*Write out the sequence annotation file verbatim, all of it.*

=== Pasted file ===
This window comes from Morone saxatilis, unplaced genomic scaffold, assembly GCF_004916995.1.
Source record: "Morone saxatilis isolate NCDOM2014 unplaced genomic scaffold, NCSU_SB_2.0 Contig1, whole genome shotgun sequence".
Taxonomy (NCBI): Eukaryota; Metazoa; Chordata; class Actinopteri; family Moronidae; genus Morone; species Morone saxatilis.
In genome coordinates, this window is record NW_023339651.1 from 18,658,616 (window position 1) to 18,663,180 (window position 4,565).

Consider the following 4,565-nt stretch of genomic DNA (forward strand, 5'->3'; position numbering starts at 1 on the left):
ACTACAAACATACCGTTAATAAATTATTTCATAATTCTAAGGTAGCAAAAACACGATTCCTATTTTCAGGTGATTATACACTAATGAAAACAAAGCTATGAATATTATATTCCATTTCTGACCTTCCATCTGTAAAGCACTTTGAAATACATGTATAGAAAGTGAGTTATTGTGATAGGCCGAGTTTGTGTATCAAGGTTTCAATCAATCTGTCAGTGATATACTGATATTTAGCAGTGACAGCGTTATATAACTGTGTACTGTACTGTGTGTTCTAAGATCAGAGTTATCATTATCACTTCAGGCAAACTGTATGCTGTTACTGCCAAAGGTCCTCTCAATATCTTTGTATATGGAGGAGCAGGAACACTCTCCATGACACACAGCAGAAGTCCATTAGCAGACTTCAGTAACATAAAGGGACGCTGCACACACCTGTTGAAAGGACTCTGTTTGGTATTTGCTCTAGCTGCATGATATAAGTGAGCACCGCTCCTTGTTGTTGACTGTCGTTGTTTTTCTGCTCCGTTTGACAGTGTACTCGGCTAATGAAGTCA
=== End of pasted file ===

This window comes from Morone saxatilis, unplaced genomic scaffold, assembly GCF_004916995.1.
Source record: "Morone saxatilis isolate NCDOM2014 unplaced genomic scaffold, NCSU_SB_2.0 Contig1, whole genome shotgun sequence".
Taxonomy (NCBI): Eukaryota; Metazoa; Chordata; class Actinopteri; family Moronidae; genus Morone; species Morone saxatilis.
In genome coordinates, this window is record NW_023339651.1 from 18,658,616 (window position 1) to 18,663,180 (window position 4,565).

Consider the following 4,565-nt stretch of genomic DNA (forward strand, 5'->3'; position numbering starts at 1 on the left):
ACTACAAACATACCGTTAATAAATTATTTCATAATTCTAAGGTAGCAAAAACACGATTCCTATTTTCAGGTGATTATACACTAATGAAAACAAAGCTATGAATATTATATTCCATTTCTGACCTTCCATCTGTAAAGCACTTTGAAATACATGTATAGAAAGTGAGTTATTGTGATAGGCCGAGTTTGTGTATCAAGGTTTCAATCAATCTGTCAGTGATATACTGATATTTAGCAGTGACAGCGTTATATAACTGTGTACTGTACTGTGTGTTCTAAGATCAGAGTTATCATTATCACTTCAGGCAAACTGTATGCTGTTACTGCCAAAGGTCCTCTCAATATCTTTGTATATGGAGGAGCAGGAACACTCTCCATGACACACAGCAGAAGTCCATTAGCAGACTTCAGTAACATAAAGGGACGCTGCACACACCTGTTGAAAGGACTCTGTTTGGTATTTGCTCTAGCTGCATGATATAAGTGAGCACCGCTCCTTGTTGTTGACTGTCGTTGTTTTTCTGCTCCGTTTGACAGTGTACTCGGCTAATGAAGTCA